FSTDESK

Pasta problem

we have problem in pasta line, some white color appeared inside the product, how we can resolve it

Looks like an uneven moisture distribution during mixing or uneven drying out of moisture resulting in opaque spots that appears white…?:thinking:

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it could also be the heat generated in the unit, of overuse of machine, that dries up the pasta while passing through the extruder.

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I need the % of relative humidity in the two dryers, and the time that be inside

I have vacuum in the mixing tank, and cooling system in the extruder, I have high humidity in the dryer 85%, I will try to remove it to 40% by exauster, I need to remove the product mositure from 32 to 13 %

I need the range of % of relative humidity in the two dryers, and the Residence time of product inside the dryers

Uneven particle size of semolina could also yield white spots in your dried pasta…

I use white flour, not semolina, according to the feasibility study to our country…the White is cheaper than semolina

That make sense; flour based pasta due to low hydration can occasionslly have parts where flour is not well hydrated resulting in white spots in your pasta. You should look closely during the hydration during mixing process as that is where likely the fault originate…

My mixer regulated by water flow meter in 2 liter per min, the flow of flour is 400kg/hr, the mixer is work normaly good, the hymidity after mixing is 32%, the humidty of flour before add water is14%,

How about your flour Quality…is it always consistent…?if its not consistent, did you not adjust your machine parameters correspondingly… ?

The quality of flour is good and tested by consistographe, starch damage, gluten index, amylographe, infraneo, mixolab

Good and consistency or uniformity in quality characteristics are not the same…Flours often vary in protein,damaged starch, Freshly milled and aged flour don’t have the same hydration behavior .
I don’t believe Lebanon can give you all the time uniform flour all the time as wheat as bought by the mill often vary in quality due to price origin, variety and other factors.
There is no perfect flour…keep that in.mind You should always work and change parameters according to the flour you use.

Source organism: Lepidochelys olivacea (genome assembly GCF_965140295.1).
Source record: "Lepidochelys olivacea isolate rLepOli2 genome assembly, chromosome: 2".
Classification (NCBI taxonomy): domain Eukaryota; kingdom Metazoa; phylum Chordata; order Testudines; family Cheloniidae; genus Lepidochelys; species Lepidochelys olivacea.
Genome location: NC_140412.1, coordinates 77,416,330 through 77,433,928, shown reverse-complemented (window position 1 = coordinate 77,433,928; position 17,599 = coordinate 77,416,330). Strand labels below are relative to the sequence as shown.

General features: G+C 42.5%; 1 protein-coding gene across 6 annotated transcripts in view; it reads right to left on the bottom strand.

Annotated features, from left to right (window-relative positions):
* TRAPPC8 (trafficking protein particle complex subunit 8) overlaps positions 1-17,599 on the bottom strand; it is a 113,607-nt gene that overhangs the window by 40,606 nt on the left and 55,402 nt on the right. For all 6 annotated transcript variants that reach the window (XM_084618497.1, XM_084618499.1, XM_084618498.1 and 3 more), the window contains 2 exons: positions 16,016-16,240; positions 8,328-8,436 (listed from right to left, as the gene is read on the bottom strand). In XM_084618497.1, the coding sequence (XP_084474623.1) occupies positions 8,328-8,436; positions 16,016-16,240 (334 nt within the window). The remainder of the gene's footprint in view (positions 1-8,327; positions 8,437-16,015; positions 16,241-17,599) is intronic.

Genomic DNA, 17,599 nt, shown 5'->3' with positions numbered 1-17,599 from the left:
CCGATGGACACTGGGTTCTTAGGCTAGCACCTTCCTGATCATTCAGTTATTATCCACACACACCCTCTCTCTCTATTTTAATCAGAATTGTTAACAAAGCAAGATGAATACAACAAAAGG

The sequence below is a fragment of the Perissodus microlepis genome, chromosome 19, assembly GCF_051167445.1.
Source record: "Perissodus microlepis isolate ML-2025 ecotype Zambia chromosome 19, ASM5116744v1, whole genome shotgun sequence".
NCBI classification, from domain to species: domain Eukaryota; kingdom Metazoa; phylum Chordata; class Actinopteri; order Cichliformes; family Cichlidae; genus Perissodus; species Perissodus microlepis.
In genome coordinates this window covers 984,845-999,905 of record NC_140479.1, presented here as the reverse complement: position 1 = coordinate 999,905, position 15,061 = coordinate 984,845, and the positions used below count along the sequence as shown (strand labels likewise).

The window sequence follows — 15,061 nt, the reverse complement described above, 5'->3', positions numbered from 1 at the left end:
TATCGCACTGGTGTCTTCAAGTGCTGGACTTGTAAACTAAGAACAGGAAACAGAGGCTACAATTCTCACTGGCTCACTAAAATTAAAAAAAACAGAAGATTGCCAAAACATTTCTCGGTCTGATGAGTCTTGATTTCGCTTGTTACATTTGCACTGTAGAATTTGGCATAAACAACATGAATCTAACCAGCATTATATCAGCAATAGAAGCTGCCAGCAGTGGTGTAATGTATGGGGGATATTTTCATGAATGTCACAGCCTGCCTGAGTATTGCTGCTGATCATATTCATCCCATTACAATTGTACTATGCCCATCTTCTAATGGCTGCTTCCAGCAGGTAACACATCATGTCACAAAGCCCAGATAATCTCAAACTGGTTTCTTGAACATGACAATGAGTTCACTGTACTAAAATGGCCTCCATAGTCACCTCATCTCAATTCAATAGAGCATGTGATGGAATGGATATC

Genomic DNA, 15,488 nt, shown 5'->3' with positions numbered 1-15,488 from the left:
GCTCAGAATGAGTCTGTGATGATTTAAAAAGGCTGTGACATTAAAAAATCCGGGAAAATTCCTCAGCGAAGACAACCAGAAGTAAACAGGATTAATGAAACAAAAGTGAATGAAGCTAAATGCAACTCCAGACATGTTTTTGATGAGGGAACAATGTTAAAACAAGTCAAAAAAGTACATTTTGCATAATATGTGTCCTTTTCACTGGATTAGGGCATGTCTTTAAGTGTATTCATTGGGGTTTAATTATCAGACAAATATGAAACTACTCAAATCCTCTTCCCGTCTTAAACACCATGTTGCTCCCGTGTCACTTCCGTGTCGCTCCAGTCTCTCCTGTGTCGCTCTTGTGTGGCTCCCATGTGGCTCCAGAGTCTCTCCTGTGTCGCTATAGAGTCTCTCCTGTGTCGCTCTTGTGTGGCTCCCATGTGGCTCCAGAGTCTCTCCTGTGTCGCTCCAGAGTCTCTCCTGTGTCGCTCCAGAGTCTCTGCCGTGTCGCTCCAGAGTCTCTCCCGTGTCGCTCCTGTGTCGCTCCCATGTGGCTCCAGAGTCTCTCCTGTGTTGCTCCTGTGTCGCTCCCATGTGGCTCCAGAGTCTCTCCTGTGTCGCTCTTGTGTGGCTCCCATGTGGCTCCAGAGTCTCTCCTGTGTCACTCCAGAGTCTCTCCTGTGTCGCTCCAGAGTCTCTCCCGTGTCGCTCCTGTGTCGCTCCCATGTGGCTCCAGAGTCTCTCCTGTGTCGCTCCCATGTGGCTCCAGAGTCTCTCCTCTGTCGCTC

If you ate stubborn to believe ,then stop asking assistance from here as the problem is your unwilling ness to check matters as suggested…
I tell you that white spots you see can only emanate from inconsistent hydration…

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I can share for you the testing results, by email, whatsapp…
I share it by message…check ur inbox
I have photo of problem… if u like to send it also

Look here if you don’t have in house chemical analysis and verify the flour mills documents then you’re unaware that what you receive is not often an accurate actual specification of that flour.
Part of my long career was working in the flour mill.No matter how hard the mill to provide customers with consistency in quality.Its difficult as wheat shipments is highly variable that varies constantly. in quality SO millers blend wheat and try to achieve targeted specification which often is not precise Its the sane thing in other parts of the world.
We got complaint from biscuit, bakery ,pasta and other flour users occasionally. due to that issue…
What you often received as COA does not always mean right on the dot So flour users had to adapt.

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I have seen the specification ,often they are company standards for their particular flour for a specific customer, or flour application.
From experience what the customer received when verified by in house chemical analysis is many times different from what is supplied by the flour Miller. OR ITS not exact in protein, wet and dry gluten as well as rheological properties like farinograph/extensograph
/amylograph of AACC or mixograph/ alveograph etc of the ICC standards for the flour that you received it deviates from the COA…
Even if they are using the same system from AACC or ICC…meaning what is listed in the COA is different from in house analysis.
To sum it up,to sort your problem monitor your mixing to see if there are inconsistencies, don’t rely on your machine readings investigate deeper the root cause of your problem from the beginning of your pasta manufacturing…